The Publishing Industry: A Sinking Ship?

As I listened to NPR this morning in my spring cleaning frenzy, I noticed a pattern in the topics. The message: publishing is on the way out. I heard it again and again in stories about, the new HBO show Girls, and discussion of the Pulitzer Prize in fiction, or lack-thereof. But nowhere was it more apparent than in this week’s edition of “On the Media,” the program’s  annual look at the publishing industry. You can listen to the whole story here:

The gist of it is that the publishing industry is suffering. And we’ve all heard this. With the increasing viability of self-publishing, the pervasive e-book revolution (which I wrote about here), and free and pirated content available everywhere, what does the publishing industry really have to offer readers anymore? Do they even know who we are?

My response would be no. They do not know who readers are because the composition of the publishing industry is not representative of the general population. And this is how the HBO show Girls ties into the conversation. The main character, a recent college grad, has been working an unpaid publishing internship for two years in New York City. Who, you ask, can afford to work full-time, unpaid, for two years, while living in the most expensive city in the country? Let’s just say not your average Joe. In order to get into publishing you must start out as an intern, or at least as a lowly editorial assistant, with no living wage, if you’re lucky enough to be paid at all. Couple this with the fact that most publishing houses are located in large, expensive cities with high costs of living, and the result is that the only people who can afford to enter this industry are those with existing wealth. In the case of Girls, the intern was bankrolled by her parents. So you can imagine that those in the publishing industry, all of whom more or less start out in this fashion, really have their fingers of the pulse of nation.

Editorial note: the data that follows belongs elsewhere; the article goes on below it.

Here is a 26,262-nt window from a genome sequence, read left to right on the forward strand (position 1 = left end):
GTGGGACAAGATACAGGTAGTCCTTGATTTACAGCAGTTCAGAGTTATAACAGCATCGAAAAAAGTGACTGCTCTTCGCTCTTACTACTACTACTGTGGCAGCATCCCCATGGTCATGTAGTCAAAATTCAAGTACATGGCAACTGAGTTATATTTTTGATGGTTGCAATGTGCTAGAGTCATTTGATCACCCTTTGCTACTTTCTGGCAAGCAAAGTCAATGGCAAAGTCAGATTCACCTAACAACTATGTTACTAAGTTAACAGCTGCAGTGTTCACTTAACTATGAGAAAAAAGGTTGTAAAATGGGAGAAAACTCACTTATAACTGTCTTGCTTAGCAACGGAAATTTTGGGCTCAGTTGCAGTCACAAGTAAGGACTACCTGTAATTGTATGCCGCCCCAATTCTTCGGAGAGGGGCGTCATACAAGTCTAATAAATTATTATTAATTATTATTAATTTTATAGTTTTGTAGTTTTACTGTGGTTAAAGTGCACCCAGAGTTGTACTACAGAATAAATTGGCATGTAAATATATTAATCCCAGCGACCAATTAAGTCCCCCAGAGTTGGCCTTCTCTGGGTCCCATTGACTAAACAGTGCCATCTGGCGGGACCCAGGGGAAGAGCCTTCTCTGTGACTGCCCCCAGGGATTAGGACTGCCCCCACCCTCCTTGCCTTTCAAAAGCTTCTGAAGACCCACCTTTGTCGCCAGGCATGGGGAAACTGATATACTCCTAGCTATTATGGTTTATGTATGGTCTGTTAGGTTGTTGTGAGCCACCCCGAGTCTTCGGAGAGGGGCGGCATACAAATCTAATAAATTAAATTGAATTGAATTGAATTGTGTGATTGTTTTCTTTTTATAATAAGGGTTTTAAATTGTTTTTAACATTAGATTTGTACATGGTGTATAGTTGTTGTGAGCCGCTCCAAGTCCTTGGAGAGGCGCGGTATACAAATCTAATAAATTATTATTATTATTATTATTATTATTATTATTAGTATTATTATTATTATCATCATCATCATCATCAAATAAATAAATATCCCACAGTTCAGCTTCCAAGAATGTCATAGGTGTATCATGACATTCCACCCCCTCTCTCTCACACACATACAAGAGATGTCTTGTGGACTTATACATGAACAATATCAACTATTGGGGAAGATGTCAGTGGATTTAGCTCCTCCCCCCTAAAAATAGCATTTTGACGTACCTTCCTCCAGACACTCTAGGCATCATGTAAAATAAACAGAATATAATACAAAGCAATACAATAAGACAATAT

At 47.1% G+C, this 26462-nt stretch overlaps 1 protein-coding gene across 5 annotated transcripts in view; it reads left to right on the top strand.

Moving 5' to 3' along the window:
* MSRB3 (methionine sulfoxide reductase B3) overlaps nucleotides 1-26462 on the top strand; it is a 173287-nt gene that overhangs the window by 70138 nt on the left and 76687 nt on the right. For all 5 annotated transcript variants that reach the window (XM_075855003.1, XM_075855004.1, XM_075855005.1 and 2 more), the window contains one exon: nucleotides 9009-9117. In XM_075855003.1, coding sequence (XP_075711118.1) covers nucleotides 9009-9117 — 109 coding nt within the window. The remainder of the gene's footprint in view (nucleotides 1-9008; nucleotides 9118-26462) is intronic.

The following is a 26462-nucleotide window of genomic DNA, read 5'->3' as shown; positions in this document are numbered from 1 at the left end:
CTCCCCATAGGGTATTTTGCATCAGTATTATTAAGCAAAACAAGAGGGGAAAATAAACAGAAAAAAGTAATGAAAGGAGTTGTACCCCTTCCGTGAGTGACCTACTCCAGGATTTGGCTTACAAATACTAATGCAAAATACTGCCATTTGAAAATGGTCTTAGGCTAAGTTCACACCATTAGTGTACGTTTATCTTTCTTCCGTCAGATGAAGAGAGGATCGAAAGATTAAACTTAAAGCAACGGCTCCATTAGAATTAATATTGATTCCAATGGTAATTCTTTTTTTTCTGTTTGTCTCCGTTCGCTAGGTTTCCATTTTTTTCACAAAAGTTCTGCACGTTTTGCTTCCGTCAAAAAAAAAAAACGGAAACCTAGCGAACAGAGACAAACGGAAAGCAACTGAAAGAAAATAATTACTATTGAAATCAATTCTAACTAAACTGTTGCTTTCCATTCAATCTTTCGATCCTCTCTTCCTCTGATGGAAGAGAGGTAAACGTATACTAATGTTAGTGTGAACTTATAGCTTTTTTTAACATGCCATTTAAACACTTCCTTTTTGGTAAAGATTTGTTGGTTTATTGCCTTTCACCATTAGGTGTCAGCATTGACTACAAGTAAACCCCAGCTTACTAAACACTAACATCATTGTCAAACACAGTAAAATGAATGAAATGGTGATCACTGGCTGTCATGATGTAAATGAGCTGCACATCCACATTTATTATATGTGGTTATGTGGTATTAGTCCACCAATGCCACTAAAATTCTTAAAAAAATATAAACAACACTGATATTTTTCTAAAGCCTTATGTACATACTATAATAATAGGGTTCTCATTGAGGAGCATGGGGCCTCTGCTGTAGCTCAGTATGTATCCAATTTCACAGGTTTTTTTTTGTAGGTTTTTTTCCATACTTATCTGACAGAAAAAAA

In addition to many publishers being out of touch, the second problem is the way we buy books. More and more people are buying books online, and hardly ever setting foot in a bookstore. This isn’t new. Last night, when I attended a reading, a friend of mine complained about how she couldn’t find a book she needed for a workshop at any of the bookstores or libraries in Boston. She needed it as soon as possible so she wouldn’t fall behind in her class. Without even thinking about it, I asked, “Why don’t you just have Amazon overnight it?” Yes, I, too, am part of the problem. Because Amazon may just ruin books as we know them. They are selling books for such ridiculously low rates that, not only are they putting brick and mortar stores out of business, but they are making the book industry increasingly unprofitable for both publishers and writers. Even within the last year book prices have gone down by 20% on Amazon.